The highest ∆C changes are seen in RelyX U200 and the lowest in Speed Cem group. A2 shade cement showed a greater increase in chroma. Although, these differences were not statistically significant. The translucency parameters are affected by the chroma that influences the final color. Therefore, high chromatic shades exhibit fewer translucencies . It means that this cement shade might have more masking ability compared to the transparent cements.
Previous studies state that high translucent ceramics have approximately the same translucency parameters as enamel . Due to this similarity, prediction of CV translucency parameters should be done according to the use of these cements under the veneer and the interaction between ceramic, cement and teeth occur.
Our findings of this study are in agreement with the results of Omar et al. that showed the final color of 0.7mm thickness CV was not affected by the type of cement. Omar’s study did not report the ∆L*, ∆b* and ∆C values . The results of Chen et al.’s investigation are different from our study. They found that all the CVs after cementation became lighter and the final color of CV after cementation could be affected by the type of the cement and the results differed along with cement shades .
About the color similarity, the change in L* and C values in all groups demonstrated a dissimilar trend. It means all the samples after cementation show C value enhancement and L* value reduction. These findings are in contrast to the outcome achieved in Chen’s study . These differences may be due to the dissimilarity between the substrate used in these two studies. a* and b* values changed in our study and Chen’s study did not follow a comparable pattern in these studies.
The range of ∆E changes in Chen’s study was (1.38 ± 0.34) to (7.16 ± 1.27) (13). While Omar et al.’s study (2010)  showed ∆E changes in the range of (1.13 ± 0.23) to (2.8 ± 0.3). In our study, this range was (4.4 ± 2.11) to (5.2 ± 1.33). The final color evaluation in our research was done in layered specimens including flat enamel bovine teeth, cement and layered ceramic sample of Chen’s investigation was 4mm composite disk, cement and ceramic disk. The combination of the flat enamel surface human molar teeth, cement and ceramic disk was the layered substrate in Omar’s research. As demonstrated, the exact comparison of these research studies is not possible due to the differences in variables.
The effect of substrate on the final appearance of ceramic restorations has been proven . Therefore, the selection of the substrate that is most related to the clinical conditions is considered. Nonetheless, standardization of the color and surface properties of substrate is difficult, most research studies used composite substrate [5, 9, 10, 13] or no substrate [4, 19, 21]. Some studies used human molar [3, 17] or bovine teeth  to stimulate clinical conditions. A previous study showed that curved surface of the teeth has a negative effect on the homogenous light reflectance to colorimeter . It is difficult to provide an 8mm surface of human enamel without any dentine exposure due to tooth curvature. As a result, providing a smoother enamel surface with less curvature in the bovine teeth is more feasible than human teeth.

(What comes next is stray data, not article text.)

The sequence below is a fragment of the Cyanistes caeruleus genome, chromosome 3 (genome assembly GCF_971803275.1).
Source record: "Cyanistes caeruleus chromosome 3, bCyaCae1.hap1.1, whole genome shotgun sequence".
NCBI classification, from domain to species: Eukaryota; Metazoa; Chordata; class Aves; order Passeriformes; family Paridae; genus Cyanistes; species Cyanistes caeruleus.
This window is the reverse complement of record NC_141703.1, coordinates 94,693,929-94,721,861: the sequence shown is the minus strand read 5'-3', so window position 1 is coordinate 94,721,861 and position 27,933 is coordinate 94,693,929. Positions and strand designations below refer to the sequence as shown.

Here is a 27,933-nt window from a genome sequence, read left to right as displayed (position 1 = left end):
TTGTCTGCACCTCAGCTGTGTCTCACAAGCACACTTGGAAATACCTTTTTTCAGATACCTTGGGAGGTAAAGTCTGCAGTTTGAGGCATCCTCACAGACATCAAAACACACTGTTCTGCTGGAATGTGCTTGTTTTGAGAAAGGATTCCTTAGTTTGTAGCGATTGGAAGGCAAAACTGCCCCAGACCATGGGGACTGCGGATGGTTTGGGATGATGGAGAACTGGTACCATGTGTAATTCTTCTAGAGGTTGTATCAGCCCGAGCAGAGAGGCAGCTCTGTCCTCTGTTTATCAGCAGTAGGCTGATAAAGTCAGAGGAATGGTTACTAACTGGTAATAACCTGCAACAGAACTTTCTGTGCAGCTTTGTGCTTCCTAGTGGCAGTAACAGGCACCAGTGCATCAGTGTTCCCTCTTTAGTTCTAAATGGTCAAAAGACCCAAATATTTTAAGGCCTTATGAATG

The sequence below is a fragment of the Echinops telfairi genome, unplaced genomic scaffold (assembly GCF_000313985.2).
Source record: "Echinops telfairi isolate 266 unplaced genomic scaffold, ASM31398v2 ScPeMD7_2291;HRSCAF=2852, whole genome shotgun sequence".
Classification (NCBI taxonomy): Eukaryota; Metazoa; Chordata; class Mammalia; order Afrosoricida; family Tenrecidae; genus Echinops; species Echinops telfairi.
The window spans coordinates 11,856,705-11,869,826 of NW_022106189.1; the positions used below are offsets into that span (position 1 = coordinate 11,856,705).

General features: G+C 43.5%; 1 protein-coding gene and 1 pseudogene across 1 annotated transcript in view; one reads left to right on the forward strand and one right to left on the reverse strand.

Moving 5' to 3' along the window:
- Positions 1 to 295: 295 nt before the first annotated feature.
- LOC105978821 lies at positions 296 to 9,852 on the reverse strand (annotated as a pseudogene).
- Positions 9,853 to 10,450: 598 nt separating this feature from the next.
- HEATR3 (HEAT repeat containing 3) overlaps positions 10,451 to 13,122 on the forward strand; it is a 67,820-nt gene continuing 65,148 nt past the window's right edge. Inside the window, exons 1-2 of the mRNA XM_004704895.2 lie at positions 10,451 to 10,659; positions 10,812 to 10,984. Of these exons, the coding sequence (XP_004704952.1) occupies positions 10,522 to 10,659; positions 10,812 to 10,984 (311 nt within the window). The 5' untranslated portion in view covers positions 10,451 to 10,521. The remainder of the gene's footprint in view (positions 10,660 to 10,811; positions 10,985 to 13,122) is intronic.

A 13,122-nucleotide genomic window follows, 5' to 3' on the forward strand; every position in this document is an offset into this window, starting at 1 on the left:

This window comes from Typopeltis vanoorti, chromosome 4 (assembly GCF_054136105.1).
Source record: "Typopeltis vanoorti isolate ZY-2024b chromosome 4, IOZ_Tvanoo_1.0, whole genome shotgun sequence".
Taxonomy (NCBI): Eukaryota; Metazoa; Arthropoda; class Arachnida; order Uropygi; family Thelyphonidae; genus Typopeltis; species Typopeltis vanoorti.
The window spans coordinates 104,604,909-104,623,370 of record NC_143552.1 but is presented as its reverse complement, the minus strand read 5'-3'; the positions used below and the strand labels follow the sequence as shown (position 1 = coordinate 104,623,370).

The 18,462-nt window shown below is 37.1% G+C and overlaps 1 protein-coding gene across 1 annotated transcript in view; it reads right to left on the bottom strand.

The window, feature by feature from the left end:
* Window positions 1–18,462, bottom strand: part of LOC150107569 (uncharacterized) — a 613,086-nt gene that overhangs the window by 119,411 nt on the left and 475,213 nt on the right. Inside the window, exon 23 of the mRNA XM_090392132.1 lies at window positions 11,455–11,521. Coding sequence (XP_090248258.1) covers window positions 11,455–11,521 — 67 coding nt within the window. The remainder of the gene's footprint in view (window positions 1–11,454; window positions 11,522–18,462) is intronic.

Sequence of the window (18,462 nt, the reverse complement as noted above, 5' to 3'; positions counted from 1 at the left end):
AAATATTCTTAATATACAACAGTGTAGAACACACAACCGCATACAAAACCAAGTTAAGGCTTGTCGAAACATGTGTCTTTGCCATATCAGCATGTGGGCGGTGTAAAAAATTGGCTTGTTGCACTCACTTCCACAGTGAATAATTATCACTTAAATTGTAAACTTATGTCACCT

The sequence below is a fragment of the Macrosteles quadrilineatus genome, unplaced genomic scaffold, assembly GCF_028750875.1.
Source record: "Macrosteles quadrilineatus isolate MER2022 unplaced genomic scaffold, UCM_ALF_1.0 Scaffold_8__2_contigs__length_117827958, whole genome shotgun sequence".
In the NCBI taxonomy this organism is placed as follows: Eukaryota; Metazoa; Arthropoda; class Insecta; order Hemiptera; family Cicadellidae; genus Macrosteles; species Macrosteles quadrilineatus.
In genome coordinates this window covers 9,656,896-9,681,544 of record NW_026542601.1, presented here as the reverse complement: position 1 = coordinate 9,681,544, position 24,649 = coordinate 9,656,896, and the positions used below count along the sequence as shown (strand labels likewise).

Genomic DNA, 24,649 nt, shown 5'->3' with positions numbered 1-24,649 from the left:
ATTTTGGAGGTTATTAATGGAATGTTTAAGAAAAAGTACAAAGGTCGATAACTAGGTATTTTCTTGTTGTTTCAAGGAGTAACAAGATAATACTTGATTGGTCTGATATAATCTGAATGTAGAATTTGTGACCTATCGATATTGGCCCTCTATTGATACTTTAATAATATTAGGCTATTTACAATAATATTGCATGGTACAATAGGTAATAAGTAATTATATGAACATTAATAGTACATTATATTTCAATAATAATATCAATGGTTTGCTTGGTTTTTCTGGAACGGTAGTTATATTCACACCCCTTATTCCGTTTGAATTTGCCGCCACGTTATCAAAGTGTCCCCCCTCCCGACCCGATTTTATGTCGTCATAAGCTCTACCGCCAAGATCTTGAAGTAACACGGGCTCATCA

The cement composition varies according to the polymerization, volumetric shrinkage and size of filler. We expected that this difference can affect the optical behavior of the materials. Whatever our findings are, they were different from what was estimated.
The limitation of this research study included the in vitro use of one instrumental assessment to evaluate color para- meters from exerting 1 shade of 1 type of ceramic veneer to bovine teeth with three types of resin cements, exactly after cementation without any aging. Consequently, future research on the clinical color matching of ceramic veneers with different resin cement types is required. Within the limitations of this study, ceramic veneer ∆E changes are clinically unacceptable (∆E >2.69) after cementation, hence, care must be taken in the choice of cement to reach the best final color match possible. Nevertheless, there was no statistical difference between the types of cements. Ceramic veneers were darker after cemen- tation with three different cements.
ETHICS APPROVAL AND CONSENT TO PARTICIPATE
The Tehran University of medical science ethical committee has approved this study. (Code: 96-03-70-36890)
HUMAN AND ANIMAL RIGHTS
No animals/humans were used for studies that are the basis of this research.
CONSENT FOR PUBLICATION
This study is laboratory based, there is no need for written informed consent of participants.
AVAILABILITY OF DATA AND MATERIALS
The data sets analyzed during the current study are avai- lable from the corresponding author on request.
Our work was financially supported by a grant from The Dental Research Center Dentistry Research Institute, Tehran University of Medical Science, Tehran, Iran (93-01-70-22653).
CONFLICT OF INTEREST
The authors declare no conflict of interest financial or otherwise.
Thanks to Dental Research Center, Dentistry Research Institute, Tehran University of Medical Sciences for supporting this research (Grant number 93-01-70-22653).